NPR 4 THE DEAF: We Hear It Even When You Can’t


Neil Young and Crazy Horse’s latest project — their first together in nine years — is an album featuring American folk songs and the tunes many of us learned as children, performed with grit, wit and a whole lot of electric guitar. Americana is a wild journey through the classic American songbook, featuring songs like “Oh, Susanna,” “She’ll Be Coming ‘Round the Mountain” and “Clementine” reinterpreted in a folk-rock style. Young tells Fresh Air‘s Terry Gross that he got the idea for the album while working on a book about his life. Thinking about his childhood reminded him of visiting a nightclub in Ontario as a teenager; there he saw bands like The Company and The Thorns play sets. “The Thorns did ‘Oh, Susannah’ and they did [a new] arrangement of it, which I was knocked out by,” he says. “They were pioneers at the beginning of the folk-rock era.” Young copped The Thorns’ arrangement of “Oh, Susannah” and The Company’s version of “High Flying Bird” for his own band at the time, which was called The Squires. Both arrangements appear on Americana, which also features the original lyrics to songs such as “Clementine” and “This Land Is Your Land.” “[When you were little], you didn’t sing, ‘Made me wonder / Is this land made for you and me?'” Young says. “Those were protest songs when they came out, and they were cleaned up and milked down … and everybody got to sing them like they were happy little songs.” Many of the songs Young features on the album are ones we all grew up singing in school. In several tracks, including his version of “God Save the Queen,” a children’s choir sings background tracks. “I had them on there because these songs are usually sung in classes, so it seemed logical to have the kids sing the Crazy Horse arrangements,” Young says. “I woke up one morning a couple of months ago, and I was hearing ‘God Save the Queen’ in my head, and I thought, ‘That’s probably because when I was little, I went to school and sang ‘God Save the Queen.’ That’s what happened.’ So I kind of had this thing driven into my head, so it randomly came back, and I just happened to be recording Americana and I thought, ‘I’ll just do ‘God Save the Queen’ today and see how that works.'” MORE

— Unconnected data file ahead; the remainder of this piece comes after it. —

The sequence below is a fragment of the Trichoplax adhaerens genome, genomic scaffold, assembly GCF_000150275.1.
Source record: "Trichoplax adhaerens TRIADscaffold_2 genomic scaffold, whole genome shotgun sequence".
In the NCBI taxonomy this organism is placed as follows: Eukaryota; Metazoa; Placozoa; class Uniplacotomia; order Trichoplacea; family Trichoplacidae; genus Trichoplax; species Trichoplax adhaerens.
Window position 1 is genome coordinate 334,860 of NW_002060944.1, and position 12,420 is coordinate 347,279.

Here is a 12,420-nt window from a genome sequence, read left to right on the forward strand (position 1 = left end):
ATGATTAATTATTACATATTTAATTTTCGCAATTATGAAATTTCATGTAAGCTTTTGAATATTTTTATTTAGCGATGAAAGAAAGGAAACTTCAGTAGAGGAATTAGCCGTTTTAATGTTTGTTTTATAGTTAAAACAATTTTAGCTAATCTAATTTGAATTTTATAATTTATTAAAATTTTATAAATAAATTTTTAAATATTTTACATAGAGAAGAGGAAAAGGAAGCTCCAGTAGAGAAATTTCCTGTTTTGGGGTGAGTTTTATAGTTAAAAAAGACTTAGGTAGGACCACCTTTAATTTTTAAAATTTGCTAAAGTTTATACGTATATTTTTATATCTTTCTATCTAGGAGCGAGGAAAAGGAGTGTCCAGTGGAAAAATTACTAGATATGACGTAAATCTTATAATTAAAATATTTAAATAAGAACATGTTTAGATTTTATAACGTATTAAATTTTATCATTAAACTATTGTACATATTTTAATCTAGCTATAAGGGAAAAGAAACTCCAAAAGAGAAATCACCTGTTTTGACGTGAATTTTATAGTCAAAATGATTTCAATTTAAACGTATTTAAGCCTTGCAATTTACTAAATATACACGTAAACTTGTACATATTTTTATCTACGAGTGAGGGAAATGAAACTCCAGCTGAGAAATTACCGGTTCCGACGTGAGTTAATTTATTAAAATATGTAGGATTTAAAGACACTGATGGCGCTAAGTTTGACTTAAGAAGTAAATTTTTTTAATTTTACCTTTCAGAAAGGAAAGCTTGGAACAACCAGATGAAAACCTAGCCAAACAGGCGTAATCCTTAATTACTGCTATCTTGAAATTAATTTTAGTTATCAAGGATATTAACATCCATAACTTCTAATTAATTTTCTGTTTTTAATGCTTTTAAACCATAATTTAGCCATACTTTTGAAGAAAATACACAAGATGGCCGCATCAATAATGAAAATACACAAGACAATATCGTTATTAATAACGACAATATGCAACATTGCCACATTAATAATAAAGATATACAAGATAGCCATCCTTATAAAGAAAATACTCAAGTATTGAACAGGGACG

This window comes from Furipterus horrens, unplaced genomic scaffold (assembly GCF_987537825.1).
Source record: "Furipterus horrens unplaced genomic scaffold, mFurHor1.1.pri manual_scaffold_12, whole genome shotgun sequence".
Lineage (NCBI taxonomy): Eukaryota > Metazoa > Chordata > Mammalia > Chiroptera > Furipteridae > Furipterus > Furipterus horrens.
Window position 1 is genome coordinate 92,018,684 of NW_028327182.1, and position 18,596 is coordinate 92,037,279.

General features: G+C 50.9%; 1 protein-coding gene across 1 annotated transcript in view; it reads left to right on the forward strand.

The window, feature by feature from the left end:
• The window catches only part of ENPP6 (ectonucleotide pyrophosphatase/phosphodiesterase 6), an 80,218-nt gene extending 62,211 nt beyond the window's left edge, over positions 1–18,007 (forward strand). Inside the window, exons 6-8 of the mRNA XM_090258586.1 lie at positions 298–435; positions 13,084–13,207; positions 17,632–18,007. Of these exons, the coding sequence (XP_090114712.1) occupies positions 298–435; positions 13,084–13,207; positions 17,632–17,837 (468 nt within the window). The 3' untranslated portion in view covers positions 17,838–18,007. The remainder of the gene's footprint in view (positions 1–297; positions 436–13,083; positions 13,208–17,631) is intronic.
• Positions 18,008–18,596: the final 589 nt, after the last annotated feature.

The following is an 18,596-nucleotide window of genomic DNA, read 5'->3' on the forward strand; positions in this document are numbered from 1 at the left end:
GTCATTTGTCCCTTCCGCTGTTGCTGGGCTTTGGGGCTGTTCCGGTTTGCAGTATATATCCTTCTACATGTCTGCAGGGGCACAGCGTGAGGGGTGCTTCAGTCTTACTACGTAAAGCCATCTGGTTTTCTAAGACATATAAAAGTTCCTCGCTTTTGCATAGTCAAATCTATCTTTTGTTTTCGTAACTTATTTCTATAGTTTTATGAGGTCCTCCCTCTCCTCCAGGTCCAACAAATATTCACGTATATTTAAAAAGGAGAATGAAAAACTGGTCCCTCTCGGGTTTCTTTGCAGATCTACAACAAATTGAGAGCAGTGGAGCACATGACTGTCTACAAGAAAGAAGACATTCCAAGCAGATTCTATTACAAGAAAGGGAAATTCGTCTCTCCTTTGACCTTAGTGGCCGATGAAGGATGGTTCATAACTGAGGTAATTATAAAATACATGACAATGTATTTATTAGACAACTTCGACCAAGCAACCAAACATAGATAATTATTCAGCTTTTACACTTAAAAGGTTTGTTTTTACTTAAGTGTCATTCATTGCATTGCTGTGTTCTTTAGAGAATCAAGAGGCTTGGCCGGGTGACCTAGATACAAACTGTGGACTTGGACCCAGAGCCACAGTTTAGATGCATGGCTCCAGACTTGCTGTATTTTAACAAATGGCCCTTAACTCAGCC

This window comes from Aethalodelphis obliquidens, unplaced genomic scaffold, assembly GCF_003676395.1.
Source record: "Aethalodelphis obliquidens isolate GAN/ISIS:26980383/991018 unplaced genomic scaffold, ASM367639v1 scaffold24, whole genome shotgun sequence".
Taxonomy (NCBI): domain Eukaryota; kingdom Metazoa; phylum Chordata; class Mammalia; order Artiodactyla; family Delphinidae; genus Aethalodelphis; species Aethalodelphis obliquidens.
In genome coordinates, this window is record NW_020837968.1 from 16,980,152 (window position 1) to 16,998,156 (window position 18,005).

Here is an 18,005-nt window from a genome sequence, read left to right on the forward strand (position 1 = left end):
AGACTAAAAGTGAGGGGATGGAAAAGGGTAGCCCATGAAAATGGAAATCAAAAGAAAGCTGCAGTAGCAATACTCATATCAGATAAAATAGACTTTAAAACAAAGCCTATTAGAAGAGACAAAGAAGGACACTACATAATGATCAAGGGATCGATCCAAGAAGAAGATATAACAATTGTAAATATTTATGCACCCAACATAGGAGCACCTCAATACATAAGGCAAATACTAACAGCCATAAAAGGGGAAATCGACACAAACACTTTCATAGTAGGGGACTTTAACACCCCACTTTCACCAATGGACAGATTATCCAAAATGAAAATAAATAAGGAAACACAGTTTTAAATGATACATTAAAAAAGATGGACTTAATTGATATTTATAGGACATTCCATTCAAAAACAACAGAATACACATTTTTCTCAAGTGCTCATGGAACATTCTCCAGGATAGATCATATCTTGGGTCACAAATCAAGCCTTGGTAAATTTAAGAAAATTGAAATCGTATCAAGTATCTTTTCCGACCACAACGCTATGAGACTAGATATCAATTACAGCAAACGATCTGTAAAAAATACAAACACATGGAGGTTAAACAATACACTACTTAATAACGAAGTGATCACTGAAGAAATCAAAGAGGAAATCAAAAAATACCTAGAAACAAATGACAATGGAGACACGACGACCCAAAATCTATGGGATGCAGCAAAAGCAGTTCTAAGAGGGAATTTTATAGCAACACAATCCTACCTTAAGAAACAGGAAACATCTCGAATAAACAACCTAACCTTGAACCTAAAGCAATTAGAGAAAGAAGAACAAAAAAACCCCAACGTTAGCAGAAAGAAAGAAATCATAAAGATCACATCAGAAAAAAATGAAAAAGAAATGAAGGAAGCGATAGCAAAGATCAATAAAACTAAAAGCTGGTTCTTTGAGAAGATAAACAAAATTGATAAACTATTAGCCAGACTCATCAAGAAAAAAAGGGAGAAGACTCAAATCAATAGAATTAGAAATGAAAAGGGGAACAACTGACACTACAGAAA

PREVIOUSLY: 5 Things You Should Know About Neil Young @ The Tower

1. It takes a lot of dead dinosaurs fossil fuel to bring Neil’s folksy brand of crunchy laidback-ness to a theater near you, just so he can deliver in person that iconic line in that iconic song – “Look at Mother Nature on the run in the 21st Century”– like that old Indian chief in the commercial standing in the white man’s trash with a tear running down his cheek. And the audience can break into spontaneous cheers and applause, as was the case Sunday night at the Tower. By my count there were at least seven semis and two huge, deluxe, diesel-belching buses out back. Just sayin’.

2. Most rockers of Neil’s stature that get to be his age without asphyxiating on their own vomit become boring-ass institutions. Neil is more like a funky University: a bit of a party school, truth be told; hacky-sack casual but soulful; not cheap but worth it, plus tuition gets you access to a vast and richly cross-referenced archives. In the last 20 years, Neil has become fairly obsessive about documenting his legacy. Jonathan Demme and film crew were on hand at the Tower Sunday night making what will prove to be, by my count, the 37th or 38th Neil Young concert film. I can’t wait to see it. MORE